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The Nazi Séance
The Strange Story of the Jewish Psychic in Hitler's Circle
By Arthur J. Magida
Palgrave MacmillanCopyright © 2011 Arthur J. Magida
All rights reserved.
One of the Finest Liars in Europe
In 1930, at the age of 41, Hanussen published his autobiography, Meine Lebenslinie (My Lifeline), the only account of his early years. Meine Lebenslinie reads like a Horatio Alger novel grafted onto amateur metaphysics and stale legends from show business. As our only source for Hanussen's life before he became famous, it should be approached with a jaundiced eye. If you can consider it an album of Hanussen's whims and imagination, it's a fun read. Otherwise, it's simply the jottings of an already puffed-up showman puffing himself up some more.
Throughout Meine Lebenslinie, Hanussen tells us that he was a genius at manipulating people, even as a baby. "I made my parents marry," Hanussen proudly declares, looking back on his parents' elopement in 1889. His mother, 20-year-old Julie Kohn, was pregnant by Siegfried Steinschneider, who was 11 years her senior. Outraged, Julie's father, a wealthy furrier, tracked the couple down and had them arrested, Hanussen says without explanation, for vagrancy. Hanussen narrowly missed being born in a prison cell in Vienna: his mother was released 15 minutes before his birth.
Next in Hanussen's infantile manipulations was "bringing my parents back together." His father escaped from prison, climbed over the garden wall surrounding his in-laws' house, and searched their villa for his wife and child. When young Hermann began crying wildly, Siegfried used the wailing to locate Julie and the baby. Her family was so busy quieting Hermann that they didn't realize their son-in-law was in the house. Using the baby's crying as a distraction, Hermann's father grabbed "my mother's hand and disappeared with her." A few hours later, Siegfried returned, "took me by my diaper and kidnapped me. Smart little boy that I was, I didn't make any noise."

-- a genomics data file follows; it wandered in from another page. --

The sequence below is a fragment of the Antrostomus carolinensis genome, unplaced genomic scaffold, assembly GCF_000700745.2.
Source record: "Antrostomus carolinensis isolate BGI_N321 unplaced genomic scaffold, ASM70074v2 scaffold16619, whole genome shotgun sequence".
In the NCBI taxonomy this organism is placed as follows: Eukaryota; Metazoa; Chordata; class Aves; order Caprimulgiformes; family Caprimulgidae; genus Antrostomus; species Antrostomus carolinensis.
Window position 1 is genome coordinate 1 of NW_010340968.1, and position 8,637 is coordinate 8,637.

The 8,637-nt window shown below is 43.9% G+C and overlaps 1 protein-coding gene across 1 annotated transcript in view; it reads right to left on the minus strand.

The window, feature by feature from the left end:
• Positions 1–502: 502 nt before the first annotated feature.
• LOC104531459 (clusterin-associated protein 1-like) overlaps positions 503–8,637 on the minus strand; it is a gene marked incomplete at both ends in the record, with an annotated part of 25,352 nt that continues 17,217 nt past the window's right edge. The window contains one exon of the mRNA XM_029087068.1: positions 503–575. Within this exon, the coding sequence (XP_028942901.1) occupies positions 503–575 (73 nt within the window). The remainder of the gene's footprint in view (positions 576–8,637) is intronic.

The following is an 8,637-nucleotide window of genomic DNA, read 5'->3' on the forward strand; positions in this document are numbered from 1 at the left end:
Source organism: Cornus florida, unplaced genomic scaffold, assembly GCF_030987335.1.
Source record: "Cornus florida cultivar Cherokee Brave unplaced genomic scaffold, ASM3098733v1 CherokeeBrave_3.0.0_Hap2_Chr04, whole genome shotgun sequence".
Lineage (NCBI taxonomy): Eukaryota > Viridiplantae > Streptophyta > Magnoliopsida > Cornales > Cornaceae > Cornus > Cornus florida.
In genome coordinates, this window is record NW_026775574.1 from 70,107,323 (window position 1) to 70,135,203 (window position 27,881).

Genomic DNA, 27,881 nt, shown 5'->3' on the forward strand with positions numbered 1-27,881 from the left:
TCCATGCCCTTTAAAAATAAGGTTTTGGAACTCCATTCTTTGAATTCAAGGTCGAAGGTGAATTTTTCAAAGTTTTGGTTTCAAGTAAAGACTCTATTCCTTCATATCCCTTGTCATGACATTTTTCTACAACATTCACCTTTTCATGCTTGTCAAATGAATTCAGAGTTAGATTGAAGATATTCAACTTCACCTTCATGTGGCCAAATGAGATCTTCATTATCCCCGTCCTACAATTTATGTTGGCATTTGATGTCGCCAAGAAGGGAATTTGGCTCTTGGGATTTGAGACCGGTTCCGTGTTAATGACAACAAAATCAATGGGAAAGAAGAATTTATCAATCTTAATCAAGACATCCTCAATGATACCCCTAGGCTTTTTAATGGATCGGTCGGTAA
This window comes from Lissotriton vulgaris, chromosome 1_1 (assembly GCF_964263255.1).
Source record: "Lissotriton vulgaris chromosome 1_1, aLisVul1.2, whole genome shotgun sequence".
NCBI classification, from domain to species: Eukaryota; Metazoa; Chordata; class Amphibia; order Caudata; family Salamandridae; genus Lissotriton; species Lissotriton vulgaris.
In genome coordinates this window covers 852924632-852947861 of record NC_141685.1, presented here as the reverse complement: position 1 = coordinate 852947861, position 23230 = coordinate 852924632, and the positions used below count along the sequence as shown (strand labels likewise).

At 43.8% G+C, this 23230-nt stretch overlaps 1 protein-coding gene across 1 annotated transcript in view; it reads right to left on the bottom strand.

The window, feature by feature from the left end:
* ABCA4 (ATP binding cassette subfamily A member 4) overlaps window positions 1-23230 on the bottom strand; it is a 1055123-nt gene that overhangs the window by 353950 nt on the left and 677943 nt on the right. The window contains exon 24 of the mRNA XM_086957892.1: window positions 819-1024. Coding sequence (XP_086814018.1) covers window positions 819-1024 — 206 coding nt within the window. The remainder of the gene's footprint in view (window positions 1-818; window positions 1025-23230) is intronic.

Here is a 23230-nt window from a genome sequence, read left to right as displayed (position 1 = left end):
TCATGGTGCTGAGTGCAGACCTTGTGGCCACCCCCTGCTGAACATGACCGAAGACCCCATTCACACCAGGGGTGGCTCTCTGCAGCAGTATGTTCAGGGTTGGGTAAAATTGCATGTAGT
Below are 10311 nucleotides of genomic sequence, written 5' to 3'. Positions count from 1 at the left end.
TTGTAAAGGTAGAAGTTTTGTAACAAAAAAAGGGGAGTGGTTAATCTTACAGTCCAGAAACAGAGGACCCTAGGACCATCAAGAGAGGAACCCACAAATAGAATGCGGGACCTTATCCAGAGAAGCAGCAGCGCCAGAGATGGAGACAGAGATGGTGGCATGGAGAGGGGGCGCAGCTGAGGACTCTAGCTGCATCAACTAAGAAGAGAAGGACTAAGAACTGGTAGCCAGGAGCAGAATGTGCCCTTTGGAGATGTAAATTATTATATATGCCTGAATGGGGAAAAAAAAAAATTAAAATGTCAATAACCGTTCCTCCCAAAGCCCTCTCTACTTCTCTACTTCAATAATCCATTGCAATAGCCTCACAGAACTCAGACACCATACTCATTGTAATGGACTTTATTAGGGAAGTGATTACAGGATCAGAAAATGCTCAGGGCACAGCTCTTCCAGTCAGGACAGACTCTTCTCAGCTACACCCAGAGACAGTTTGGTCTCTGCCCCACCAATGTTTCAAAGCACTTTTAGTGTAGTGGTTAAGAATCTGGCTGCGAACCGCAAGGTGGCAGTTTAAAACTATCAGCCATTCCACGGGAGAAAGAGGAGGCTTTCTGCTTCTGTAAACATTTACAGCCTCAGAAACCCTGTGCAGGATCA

This baby was wise beyond his years. He united his parents, then helped his father save his mother from her cold, mean family. From conception on, he was a savant—even in soiled diapers.
Hanussen's parents traveled constantly: His father was an actor, his mother, a singer. Roaming through Austria and Italy with low-budget troupes, they never made much money but always took baby Hermann with them. When he was three, his parents worked at a theater in Hermannstadt, a city in central Romania. The Steinschneiders lived in the rear of a house that faced "Corpse Alley," a narrow lane leading to a cemetery. Every day, funeral corteges passed by, filling the air with dirges, grief, and gloom. One night young Hermann woke up with a start and ran "as if led by an invisible hand" to the nearby apartment of his favorite playmate, Erna. Leading her to the cemetery, he told her to crouch behind a tombstone. Seconds later, Hanussen wrote in Meine Lebenslinie, "there was a terrible explosion" in Erna's parents' apartment. Luckily, no one was hurt. This, Hanussen said, "was my first experience of clairvoyance."
Hermann's second experience with clairvoyance came soon after that. Every day he rode out to the countryside with a man named Martin, who hauled dung from the town's stables in his wagon to the fields of the local farmers. One day a storm approached while Martin was heaving dung onto a field. Grabbing the reins, Hermann yelled, "Go!" Seconds later, lightning struck the tree the wagon had been standing under.
Looking back at these incidents with Erna and Martin, Hanussen said in Meine Lebenslinie that "the gift of clairvoyance is recognized early in someone's life." Maybe so, but more revealing is that, from an early age, Hanussen did not trust females. Not long after he saved Erna, she "let me down. A glazier moved into our building with his two sons. From that moment, she never looked at me again. Women are evil!" To Hanussen—as a boy and as a man—women were fickle and unreliable. It was better to leave them before they left you. In Hanussen's account, little Erna was the first of many females who would give him a lifetime of headaches.